who feel tbnt way regard it as for
tunate that the war Is not ended ; f or
while war -lasts the Government Is
clothed with authority to do things
which It has as yet no law for doing
in time of pence.
ThoTrcaly of Pence with eOrmany,
includluir the League of Nations, nas
been ratified by Japan. This leaves
the United States the only one of the
five great Powers that has not ratified.
None of the others proposed nny
amendments or reservations.
Getting After the Hoarders.
Agents of the Department of Jus
tice found hoarded stock of bacon
In Brooklyn, 1,300,000 pounds, antl
arrested a man who was accused of
Hccord prices are being paid for
fancy cattle. In-between steers arc
running in excessive supply, while
strictly choice grades are scarce. The
proportion of desirable stuff is unusu
ally small. Receipts of all grades are
about the largest of the year. In tne
presence of this heavy run, the market
has ruled weak with trade slow. The
labor situation Is against the selling
side, however. In the hog market the
situation has been otherwise at timesj
with packers active buyers. Light
runs of stuff have supported the mar
ket. Sessions are not uncommon
when receipts run heavy, but even
then quotations have often held well.
The new pig crop is considered large
nnd the average hog grower seems
dlsposd to use much corn In feeding,
preferring livestock prices to those
prevailing on the grain mart. Sheep
nnd lambs have been in large supply
and a dull, weak market has ruled,
From Itoston comes reports of in
creased activity in medium grade
wools with prices firmer. The belief
Is expressed that the market is ap
proaching normal and tbnt dealers will
no longer have to sacrifice their
s'neks. From other poluls, however
the market Is renorted dull and quiet
in the mnln. At a Philadelphia auc
tion recently only 11 per cent of the
offerings were taken, and .-.ome lots
passed without a bid. This fact sug
gests that manufacturers may be
waiting for the government auctions
to begin November 10. Fine wools
are very strong, as heretofore, both
in America and overseas. High grade
fleeces have sold high, owing to the
BAGS! BAGS! BAGS!
You en n nlivnyK do better with uh on
your old empty burlap and cotton line",
We iny the hlRhext price and you set
the full inurket value for every bite you
The I.ucnn County Dottle & Barrel Co.
513-527 State Street, TOLEDO, O.
We Eu and Sell
GOOD USID CARS
Toledo Used Car Exchange
1014-16 Madison Ave.
8m3a $3fcSSf Jam
Wert:) i ?'$mWfltt
GAS, GASOLINE AND OIL ENGINES
Farm nnd Factory Motor. Hurtle Motor for Work or Pleaanre Doat.
Motor Aceeaaorlea. Practical Repairing. Electric Lighting- Outfit
PaaanlBB; OHtflta. Bon Boat Motor. Isnltloa Apparatus
Batteries. tpark OolU. Macmetva. Generator. Switch, ate.
Overcoats at Baker's
are not High Priced
It's not our habit to talk price but the time has come for a few real
facts on this mighty important subject.
The one biggest thing to remember about price is this
Ordinary standards of price don't exist any more and so the
safe plan for you is to buy from a store with a character and repu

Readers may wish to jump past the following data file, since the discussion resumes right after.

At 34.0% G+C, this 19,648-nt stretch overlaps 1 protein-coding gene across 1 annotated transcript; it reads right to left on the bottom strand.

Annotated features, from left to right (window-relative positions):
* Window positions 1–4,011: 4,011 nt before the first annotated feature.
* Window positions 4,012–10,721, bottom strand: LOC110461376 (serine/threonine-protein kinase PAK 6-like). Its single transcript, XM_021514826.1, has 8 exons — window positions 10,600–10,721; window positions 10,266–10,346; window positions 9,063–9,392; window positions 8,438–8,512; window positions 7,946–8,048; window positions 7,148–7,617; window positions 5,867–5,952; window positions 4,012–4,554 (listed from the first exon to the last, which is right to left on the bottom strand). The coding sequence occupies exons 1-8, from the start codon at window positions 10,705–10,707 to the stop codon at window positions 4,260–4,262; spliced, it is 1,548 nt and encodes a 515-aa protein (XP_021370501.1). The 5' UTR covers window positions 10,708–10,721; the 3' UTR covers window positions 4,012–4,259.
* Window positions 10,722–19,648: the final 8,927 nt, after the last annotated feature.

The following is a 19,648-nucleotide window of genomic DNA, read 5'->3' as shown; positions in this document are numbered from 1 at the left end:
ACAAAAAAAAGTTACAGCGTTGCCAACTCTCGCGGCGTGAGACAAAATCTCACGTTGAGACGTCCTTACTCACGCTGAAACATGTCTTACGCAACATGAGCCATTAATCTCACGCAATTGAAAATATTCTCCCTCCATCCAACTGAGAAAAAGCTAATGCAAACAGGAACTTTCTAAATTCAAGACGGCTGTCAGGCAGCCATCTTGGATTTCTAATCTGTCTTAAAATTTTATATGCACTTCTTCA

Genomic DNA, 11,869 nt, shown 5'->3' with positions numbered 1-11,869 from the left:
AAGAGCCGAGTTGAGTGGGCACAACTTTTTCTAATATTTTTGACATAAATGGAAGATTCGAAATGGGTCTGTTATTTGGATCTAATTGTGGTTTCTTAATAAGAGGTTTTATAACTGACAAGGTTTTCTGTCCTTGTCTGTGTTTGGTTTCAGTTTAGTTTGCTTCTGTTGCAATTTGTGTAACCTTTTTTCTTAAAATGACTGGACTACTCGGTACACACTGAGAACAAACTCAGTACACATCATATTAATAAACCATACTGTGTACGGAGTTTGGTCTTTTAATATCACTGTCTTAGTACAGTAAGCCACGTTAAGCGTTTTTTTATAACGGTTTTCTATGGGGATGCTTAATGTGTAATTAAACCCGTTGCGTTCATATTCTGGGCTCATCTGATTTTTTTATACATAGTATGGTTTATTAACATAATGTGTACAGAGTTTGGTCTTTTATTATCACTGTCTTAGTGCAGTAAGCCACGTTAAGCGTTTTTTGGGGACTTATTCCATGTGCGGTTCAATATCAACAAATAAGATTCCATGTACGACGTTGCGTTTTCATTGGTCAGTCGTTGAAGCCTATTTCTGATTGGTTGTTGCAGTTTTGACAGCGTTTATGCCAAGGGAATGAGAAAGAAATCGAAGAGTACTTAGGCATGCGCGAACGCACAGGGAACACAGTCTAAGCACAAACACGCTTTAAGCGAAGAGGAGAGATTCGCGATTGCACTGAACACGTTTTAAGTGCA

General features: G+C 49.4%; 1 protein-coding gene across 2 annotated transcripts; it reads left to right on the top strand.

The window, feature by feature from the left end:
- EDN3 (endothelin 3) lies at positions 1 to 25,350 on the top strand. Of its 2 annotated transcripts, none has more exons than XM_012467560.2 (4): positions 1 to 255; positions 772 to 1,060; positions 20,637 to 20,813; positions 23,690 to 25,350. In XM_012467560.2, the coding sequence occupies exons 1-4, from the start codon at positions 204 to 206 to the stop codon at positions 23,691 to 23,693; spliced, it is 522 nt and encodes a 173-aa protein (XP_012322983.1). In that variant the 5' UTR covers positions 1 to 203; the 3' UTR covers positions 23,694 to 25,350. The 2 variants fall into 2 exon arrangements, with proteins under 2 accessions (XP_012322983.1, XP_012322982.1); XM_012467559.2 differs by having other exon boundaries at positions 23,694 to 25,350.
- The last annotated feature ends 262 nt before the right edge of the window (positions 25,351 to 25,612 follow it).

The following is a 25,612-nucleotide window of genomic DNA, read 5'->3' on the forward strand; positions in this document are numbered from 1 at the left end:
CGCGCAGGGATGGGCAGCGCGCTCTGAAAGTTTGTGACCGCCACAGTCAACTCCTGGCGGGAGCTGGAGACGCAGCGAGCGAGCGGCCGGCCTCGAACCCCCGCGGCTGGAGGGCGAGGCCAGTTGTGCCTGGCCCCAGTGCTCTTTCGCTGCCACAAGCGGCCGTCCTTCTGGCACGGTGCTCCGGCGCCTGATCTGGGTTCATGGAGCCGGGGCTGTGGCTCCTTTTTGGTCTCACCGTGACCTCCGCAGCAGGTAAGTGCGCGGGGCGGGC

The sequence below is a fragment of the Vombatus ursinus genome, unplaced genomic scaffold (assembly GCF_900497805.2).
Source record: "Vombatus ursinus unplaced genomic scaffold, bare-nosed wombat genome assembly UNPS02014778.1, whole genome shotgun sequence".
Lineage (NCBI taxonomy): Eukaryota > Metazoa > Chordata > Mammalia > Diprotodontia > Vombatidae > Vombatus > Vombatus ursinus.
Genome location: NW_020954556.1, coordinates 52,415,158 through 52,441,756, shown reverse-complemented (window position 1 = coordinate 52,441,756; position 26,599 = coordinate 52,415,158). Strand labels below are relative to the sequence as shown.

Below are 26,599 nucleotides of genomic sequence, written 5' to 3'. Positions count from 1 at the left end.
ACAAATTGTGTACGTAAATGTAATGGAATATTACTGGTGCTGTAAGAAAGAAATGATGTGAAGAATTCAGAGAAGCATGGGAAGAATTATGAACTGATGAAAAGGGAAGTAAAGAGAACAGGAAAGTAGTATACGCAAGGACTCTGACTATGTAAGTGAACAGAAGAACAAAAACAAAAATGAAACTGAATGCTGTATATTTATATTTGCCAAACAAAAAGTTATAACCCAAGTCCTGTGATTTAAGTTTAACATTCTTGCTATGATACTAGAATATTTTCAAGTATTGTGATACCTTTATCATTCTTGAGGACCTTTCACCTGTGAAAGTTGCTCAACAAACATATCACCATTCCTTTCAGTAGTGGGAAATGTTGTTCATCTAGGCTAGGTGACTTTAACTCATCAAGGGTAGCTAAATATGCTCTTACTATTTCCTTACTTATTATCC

tation to sustain a store that must give you the biggest possible
money's worth in every item at'every price.
The policy of this store the policy that has built the biggest men's .
-clothing business in Toledo has always been to keep prices down to the
lowest possible point-on the best merchandise obtainable.
Our overcoat prices are
almost unbelievable low
We promised you early in the season that prices on Baker overcoats would be
little if any higher than a year ago.. We are fulfilling that promise, and we expect
to keep on doing so, even in the face of unprecedented condition.-). .
And here's another big advantage you'll find a great big display of fine over
coats here all sort of the very leading styles beautiful ulsters, motor coats, double
breasted coats, raglan styles, fitted coats, pleated coats, box coats, Chesterfield
coats, wonderful assortments, including English, Scotch and Irish weaves; Hart
Schaffner & Marx 'Wintermoor cloths; all at the most reasonable prices.
Hart Schaffner & Marx
Overcoats-, $35, HO, H5, 0
Good Overcoats at $20, $25, $30 ,
Two specials in our Boy's department
For service and durability
clothe the boy in Corduroy
There is no fabric that equals corduroy
for hard wear we feature only corduroys
from the best mills of the country made by
the best makers of corduroy suits.
Knicker suits for boys
6 to 8 years
Fine and heavy cable wale corduroys in
serviceable drabs, rich browns, all strictly
guaranteed. This is the" all American suit
for school wear slash or patch pockets.
$7.95, $8.50, $10.75, $12.50, $15.00
Extra corduroy knickers $2, $2.50, $2.75
Come to Baker's for
Overcoats for the boy
Sizes 2 to 10 years
Exclusive models in convertible collar and
button-to-the-neck styles In the better grades
of fine jerseys and Witermoor fleeces, full
lined with finest quality all-wool flannel.
Specially priced at $6.95, $7.50, $8.50, $10.75,
$12.50 and $15.00.
Finer quality of coats including our exclu
sive grade from Hart Schaffner and Marx,
many fur-trimmed, $220, $25, $30 and $35.
Valuable premiums for boys
including footballs, Beacon Army
flash lights, boxing gloves, etc. with
premium checks given with every
i v i
The B R Baker Co
The home of Hart Schaffner & Marx Clothes.
435-441 Summit Street, Toledo, Ohio
41$ Cjjp $ -..v.t.
THK K. ML LANDI8 CO. Whole.! aad Retail.
No. f St Clair St